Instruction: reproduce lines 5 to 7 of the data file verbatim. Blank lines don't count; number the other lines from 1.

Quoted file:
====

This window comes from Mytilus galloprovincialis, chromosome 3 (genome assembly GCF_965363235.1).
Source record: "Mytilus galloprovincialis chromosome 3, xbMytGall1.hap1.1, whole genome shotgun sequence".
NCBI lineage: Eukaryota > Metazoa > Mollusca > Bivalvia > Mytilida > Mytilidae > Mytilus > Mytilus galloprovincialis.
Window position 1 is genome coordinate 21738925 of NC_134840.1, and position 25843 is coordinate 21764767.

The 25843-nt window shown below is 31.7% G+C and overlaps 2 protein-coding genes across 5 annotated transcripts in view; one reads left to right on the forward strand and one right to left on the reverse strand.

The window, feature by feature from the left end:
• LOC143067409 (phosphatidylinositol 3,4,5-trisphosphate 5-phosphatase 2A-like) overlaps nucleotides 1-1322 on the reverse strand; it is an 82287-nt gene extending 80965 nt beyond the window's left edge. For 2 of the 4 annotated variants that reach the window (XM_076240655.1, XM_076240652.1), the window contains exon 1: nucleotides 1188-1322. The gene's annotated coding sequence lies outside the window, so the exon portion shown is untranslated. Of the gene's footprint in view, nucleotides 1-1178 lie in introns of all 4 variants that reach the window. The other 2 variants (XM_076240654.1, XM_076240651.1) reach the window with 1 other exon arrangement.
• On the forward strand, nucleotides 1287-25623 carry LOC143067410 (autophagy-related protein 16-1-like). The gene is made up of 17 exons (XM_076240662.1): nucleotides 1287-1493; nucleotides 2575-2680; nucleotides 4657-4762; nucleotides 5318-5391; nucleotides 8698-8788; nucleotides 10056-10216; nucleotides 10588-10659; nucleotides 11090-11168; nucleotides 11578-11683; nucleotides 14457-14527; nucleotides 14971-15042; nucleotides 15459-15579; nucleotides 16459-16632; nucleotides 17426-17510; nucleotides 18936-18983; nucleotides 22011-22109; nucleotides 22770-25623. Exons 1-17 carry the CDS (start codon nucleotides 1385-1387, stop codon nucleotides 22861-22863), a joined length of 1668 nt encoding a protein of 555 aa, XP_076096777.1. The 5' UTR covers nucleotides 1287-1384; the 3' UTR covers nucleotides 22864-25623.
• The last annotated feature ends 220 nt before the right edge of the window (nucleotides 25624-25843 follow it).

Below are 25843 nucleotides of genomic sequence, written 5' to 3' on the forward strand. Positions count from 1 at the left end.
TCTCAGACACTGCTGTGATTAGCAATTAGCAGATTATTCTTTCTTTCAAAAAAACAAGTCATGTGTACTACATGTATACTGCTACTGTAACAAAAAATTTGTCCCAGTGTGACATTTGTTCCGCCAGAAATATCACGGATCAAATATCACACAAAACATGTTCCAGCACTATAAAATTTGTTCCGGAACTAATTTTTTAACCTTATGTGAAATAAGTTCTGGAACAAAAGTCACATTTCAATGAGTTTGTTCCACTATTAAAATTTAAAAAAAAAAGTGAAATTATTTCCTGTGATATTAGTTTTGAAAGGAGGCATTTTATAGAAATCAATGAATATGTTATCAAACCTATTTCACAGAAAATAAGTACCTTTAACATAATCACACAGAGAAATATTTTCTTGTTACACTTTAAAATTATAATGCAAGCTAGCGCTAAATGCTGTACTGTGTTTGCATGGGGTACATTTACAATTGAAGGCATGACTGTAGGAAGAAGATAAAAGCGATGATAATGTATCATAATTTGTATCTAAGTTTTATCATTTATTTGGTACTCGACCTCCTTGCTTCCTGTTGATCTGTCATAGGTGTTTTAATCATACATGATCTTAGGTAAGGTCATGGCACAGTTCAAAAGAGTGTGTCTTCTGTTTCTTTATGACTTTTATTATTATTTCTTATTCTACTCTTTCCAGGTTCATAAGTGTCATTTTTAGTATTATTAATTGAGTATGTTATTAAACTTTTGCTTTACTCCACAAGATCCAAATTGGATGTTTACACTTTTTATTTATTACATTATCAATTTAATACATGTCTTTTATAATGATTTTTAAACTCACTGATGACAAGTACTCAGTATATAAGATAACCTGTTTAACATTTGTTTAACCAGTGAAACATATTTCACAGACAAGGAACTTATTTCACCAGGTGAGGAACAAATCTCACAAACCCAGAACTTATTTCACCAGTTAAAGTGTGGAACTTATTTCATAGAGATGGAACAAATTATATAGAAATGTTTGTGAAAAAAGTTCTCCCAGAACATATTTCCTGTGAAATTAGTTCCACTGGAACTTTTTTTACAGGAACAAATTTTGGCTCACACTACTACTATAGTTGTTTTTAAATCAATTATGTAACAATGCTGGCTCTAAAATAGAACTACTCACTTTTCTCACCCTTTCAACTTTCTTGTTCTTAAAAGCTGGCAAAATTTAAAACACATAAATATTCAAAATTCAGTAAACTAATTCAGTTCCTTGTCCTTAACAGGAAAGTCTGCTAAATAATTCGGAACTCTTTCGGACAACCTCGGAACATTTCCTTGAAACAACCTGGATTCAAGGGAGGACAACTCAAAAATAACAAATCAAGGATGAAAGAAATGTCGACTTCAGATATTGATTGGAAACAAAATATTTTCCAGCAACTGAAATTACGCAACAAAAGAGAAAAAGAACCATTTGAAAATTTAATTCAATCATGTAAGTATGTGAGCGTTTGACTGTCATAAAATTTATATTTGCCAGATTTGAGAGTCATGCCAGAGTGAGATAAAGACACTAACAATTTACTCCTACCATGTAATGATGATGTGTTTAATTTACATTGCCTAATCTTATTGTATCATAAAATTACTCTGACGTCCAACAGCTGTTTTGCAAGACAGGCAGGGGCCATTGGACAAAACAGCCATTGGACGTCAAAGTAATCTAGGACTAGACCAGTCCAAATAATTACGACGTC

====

The 25843-nt window shown below is 31.7% G+C and overlaps 2 protein-coding genes across 5 annotated transcripts in view; one reads left to right on the forward strand and one right to left on the reverse strand.

The window, feature by feature from the left end:
• LOC143067409 (phosphatidylinositol 3,4,5-trisphosphate 5-phosphatase 2A-like) overlaps nucleotides 1-1322 on the reverse strand; it is an 82287-nt gene extending 80965 nt beyond the window's left edge. For 2 of the 4 annotated variants that reach the window (XM_076240655.1, XM_076240652.1), the window contains exon 1: nucleotides 1188-1322. The gene's annotated coding sequence lies outside the window, so the exon portion shown is untranslated. Of the gene's footprint in view, nucleotides 1-1178 lie in introns of all 4 variants that reach the window. The other 2 variants (XM_076240654.1, XM_076240651.1) reach the window with 1 other exon arrangement.